Mrs Kroes is one of the few in Europe who has shown leadership. She deserves our respect and support. But is there matching leadership in what is left of the semiconductor industry in Europe? If Europe can get their act together then it can build great things. Airbus comes to mind. But if they see this as another opportunity to milk the subsidy cow and then move technology and loading to Asia then this will be a waste of energy. Who are the business leaders who can and will step up? Any names come to mind?

  4. David Manners
    November 22, 2012 16:59

    Very true, Fred, Eastern Europe would be more productive but the old guard still have a grip on the politics and resources. My impression is that Neelie Kroes is pragmatc, realistic and diplomatic and that she’ll get this done one way or another. It’s a fair bet she agrees with your point.

  5. Fred Dart
    November 22, 2012 13:51

    My problem with this is the definition of “Europe” given that the union appears to be disintegrating at a rapid pace.
    Should we focus on the German vision of Europe ( proven technology expertise but expensive labour costs ), the French version of Europe , hmm.., David Cameron’s version of Europe whatever that is, should we help out the Greek and Spain economies who need economic rebuild urgently but are not so well known for technology.
    If we are going to invest ( or waste ) taxpayers money in a new European scheme, well, I would pump the investment into one of our newer members – Poland. Fiscally responsible, well proven engineering capability and much more likely to deliver credible value for money solutions than the old guard. It “should be” about maximizing the result for the investors ( tax payers ) as opposed political blah blah blah..

  6. David Manners
    November 22, 2012 11:35

    Well they’ve told Neelie Kroes they’ll build fab in Europe if the investment climate is right, mgp-1, Kroes wants it, and she seems to me to be someone who gets what she wants. I think Europe has found its Electronics Champion – the first since Pistorio left the scene.

  7. mgp-1
    November 22, 2012 10:53

    I look forward to ST’s; NXP’s and Infineon’s announcements with bated breath … their silence is earth-shattering!!!

  8. David Manners
    November 22, 2012 10:32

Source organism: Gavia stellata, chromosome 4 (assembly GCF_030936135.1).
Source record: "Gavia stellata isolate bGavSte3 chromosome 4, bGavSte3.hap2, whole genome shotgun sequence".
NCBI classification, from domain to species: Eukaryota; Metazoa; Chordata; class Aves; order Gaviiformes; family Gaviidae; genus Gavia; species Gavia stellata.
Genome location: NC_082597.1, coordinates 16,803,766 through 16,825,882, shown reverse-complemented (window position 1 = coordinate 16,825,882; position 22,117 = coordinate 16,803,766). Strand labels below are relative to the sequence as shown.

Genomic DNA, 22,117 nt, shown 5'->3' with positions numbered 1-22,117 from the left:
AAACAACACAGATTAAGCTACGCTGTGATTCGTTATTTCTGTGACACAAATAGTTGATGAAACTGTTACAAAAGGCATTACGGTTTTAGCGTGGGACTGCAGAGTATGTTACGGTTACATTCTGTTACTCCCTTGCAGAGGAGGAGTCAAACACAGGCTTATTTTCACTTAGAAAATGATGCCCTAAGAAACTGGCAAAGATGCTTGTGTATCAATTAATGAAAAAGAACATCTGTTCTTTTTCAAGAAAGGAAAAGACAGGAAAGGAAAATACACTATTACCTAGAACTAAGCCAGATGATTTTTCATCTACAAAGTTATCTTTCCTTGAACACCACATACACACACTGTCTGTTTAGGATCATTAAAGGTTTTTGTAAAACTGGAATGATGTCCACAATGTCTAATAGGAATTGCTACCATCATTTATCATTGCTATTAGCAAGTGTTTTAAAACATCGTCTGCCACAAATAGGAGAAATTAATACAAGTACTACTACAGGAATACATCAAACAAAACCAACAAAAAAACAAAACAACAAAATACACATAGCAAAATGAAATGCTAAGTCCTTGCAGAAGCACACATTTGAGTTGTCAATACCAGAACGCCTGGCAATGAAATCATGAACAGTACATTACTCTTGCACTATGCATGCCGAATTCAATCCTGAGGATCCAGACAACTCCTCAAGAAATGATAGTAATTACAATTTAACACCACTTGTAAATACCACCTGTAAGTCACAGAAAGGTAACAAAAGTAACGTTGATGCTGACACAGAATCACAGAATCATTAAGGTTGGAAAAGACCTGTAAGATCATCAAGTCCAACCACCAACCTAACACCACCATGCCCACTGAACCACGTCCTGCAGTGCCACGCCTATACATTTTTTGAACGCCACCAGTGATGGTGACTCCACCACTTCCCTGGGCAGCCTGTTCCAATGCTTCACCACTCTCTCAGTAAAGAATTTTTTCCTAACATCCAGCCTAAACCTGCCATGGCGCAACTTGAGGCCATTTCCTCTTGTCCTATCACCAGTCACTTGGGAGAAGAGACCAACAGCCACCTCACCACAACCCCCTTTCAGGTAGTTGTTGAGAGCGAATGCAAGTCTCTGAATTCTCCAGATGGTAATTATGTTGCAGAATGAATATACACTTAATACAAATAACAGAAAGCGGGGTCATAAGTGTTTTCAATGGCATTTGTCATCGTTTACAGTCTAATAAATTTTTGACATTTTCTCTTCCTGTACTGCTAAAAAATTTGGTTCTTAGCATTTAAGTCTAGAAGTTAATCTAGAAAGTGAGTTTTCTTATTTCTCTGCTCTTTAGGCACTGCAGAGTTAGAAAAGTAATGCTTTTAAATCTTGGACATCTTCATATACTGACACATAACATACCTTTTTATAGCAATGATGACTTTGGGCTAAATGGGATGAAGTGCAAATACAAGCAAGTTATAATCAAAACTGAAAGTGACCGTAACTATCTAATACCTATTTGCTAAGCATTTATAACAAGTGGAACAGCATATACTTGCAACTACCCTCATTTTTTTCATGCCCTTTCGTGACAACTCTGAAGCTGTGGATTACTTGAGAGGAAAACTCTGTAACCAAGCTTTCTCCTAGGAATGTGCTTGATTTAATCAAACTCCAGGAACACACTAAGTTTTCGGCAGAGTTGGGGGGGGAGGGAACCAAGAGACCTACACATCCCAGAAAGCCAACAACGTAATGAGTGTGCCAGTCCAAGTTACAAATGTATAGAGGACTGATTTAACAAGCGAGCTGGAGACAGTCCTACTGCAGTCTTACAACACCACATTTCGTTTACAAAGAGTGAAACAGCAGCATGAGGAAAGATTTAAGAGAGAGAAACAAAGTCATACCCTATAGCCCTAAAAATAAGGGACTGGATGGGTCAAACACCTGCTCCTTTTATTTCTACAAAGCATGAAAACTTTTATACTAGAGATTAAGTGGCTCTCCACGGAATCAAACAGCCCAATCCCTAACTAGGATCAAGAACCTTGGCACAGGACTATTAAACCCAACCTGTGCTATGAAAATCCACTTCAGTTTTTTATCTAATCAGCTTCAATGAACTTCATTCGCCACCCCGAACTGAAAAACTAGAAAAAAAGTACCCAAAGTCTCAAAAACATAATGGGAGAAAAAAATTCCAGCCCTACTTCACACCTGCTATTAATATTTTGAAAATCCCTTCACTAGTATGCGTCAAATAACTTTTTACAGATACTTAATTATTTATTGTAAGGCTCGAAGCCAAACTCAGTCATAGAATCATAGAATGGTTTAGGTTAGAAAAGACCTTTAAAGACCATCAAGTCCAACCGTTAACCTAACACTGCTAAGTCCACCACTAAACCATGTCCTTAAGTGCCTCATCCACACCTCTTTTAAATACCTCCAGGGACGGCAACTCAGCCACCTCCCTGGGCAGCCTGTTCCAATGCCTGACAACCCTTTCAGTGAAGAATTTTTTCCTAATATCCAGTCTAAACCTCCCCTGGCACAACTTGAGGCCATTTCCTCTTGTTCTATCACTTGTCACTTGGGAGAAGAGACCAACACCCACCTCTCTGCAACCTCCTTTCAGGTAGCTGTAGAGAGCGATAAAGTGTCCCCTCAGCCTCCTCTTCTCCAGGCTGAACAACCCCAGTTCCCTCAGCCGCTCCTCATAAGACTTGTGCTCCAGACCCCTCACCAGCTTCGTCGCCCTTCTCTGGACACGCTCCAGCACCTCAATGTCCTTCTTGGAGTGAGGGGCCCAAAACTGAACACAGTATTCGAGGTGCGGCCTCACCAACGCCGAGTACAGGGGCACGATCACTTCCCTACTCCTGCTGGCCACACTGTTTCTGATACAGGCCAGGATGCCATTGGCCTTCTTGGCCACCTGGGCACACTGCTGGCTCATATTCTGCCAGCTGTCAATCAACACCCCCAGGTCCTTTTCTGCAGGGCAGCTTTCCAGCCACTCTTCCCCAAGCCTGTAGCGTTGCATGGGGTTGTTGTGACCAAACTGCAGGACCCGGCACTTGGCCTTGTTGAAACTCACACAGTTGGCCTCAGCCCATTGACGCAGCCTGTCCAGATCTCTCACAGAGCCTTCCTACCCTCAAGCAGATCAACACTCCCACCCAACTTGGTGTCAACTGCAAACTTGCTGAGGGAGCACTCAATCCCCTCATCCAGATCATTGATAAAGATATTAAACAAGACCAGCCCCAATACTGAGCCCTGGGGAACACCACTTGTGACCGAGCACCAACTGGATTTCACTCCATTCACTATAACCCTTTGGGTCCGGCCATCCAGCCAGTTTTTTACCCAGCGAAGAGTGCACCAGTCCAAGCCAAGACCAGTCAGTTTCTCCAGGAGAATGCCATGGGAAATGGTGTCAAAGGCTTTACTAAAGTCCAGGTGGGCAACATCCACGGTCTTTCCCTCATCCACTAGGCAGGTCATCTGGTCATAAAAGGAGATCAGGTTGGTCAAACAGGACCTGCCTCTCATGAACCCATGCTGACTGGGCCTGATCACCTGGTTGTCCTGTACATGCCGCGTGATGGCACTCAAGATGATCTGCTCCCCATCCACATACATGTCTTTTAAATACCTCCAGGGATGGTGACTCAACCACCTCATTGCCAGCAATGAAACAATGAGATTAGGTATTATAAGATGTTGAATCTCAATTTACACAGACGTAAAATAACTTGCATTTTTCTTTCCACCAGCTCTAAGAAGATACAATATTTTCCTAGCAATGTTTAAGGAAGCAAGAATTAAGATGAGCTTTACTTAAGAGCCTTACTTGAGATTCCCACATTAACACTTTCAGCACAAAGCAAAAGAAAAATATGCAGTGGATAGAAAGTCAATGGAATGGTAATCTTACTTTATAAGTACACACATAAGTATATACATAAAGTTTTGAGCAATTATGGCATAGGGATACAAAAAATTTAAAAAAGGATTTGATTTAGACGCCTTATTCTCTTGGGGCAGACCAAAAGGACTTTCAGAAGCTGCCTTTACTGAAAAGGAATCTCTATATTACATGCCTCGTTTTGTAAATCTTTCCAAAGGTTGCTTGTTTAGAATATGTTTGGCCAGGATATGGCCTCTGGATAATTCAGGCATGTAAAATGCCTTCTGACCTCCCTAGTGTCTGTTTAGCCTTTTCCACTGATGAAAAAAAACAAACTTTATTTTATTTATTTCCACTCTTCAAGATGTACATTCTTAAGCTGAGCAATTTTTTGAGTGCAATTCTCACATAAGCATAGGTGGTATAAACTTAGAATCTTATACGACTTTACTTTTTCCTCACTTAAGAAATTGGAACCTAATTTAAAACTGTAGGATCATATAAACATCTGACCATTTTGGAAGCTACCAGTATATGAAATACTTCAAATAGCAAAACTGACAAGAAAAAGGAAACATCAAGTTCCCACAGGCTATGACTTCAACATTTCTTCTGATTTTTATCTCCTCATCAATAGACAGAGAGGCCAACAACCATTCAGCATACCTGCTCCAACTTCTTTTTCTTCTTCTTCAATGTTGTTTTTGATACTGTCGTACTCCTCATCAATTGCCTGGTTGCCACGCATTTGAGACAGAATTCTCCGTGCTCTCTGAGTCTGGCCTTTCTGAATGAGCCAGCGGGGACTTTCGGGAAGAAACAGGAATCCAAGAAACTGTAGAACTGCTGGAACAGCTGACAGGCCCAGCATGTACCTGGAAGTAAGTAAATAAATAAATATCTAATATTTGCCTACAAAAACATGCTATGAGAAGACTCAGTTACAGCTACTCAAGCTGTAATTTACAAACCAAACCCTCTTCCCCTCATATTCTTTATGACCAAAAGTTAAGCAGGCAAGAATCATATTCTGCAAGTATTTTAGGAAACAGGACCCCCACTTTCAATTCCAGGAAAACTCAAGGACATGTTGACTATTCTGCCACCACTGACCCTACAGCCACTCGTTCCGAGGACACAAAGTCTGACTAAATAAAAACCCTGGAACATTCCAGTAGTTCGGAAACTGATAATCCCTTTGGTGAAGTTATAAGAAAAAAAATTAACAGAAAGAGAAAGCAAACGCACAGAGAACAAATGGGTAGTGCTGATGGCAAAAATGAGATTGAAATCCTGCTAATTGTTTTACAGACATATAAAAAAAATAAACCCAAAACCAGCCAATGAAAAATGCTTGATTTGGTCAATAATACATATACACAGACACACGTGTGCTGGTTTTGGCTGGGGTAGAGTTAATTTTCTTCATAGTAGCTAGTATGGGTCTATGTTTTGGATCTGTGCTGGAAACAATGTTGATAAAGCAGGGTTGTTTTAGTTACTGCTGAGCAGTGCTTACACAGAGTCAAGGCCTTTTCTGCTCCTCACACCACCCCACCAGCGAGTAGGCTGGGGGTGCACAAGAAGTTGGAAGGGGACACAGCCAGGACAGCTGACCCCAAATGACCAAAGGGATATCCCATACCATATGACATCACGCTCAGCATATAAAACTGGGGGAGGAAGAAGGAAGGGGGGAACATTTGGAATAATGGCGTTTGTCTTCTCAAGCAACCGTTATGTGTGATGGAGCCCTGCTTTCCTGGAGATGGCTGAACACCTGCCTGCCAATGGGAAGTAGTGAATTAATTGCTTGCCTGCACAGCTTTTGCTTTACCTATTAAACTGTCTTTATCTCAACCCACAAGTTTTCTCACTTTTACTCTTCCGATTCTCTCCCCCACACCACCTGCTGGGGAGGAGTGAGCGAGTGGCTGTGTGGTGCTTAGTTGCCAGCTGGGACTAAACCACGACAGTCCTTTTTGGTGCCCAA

Well Yes, SEPAM, inidividual projects have had mixed results but Kroes is on about something bigger – the resurrection of the whole European electronics industry in the same way Europe resurrected the car industry in the 80s when the consensus was to leave it to the Japanese. Now Europe has the best car industry in the world. I brought this up with Kroes when we talked yesterday and she said that’s exactly what she believes she can do. Having someone as influential as Kroes supporting the industry as a whole is the best news we ‘ve had for a long time.

  9. SecretEuroPatentAgentMan
    November 22, 2012 07:10

    Having been involved in pan-European R&D projects my impression is that these do not work. Members from certain countries acted out their stereotypes in a way that was simply breathtaking. They received a lot of money and there was little to show in terms of results.
    You will find the Galileo project is a high profile example of such projects. A high class disaster heading for the abyss on a first class ticket, grandiose goals, hysterically wrong cost estimates, time scales that defies belief (and later are confirmed to be way off), and most importantly a political backing that is second to none.
    Having seen these things up close I believe a “Joint Technology Initiative” is something they smoked.

  10. AnotherAnonymous
    November 22, 2012 07:08

    What we need is some semiconductor management that knows what they’re doing, so, to be honest, I don’t have any hopes for Neelies plan. It’d be great though to have a Silicon Valley type ecosystem in a place where everybody would like to work (Spain, and this country could really use the income a Valley would generate). I’ll just keep on dreaming here in the cold north :(
    Switzerland is doing very well by with way with its own version of Silicon Valley in Neuchatel.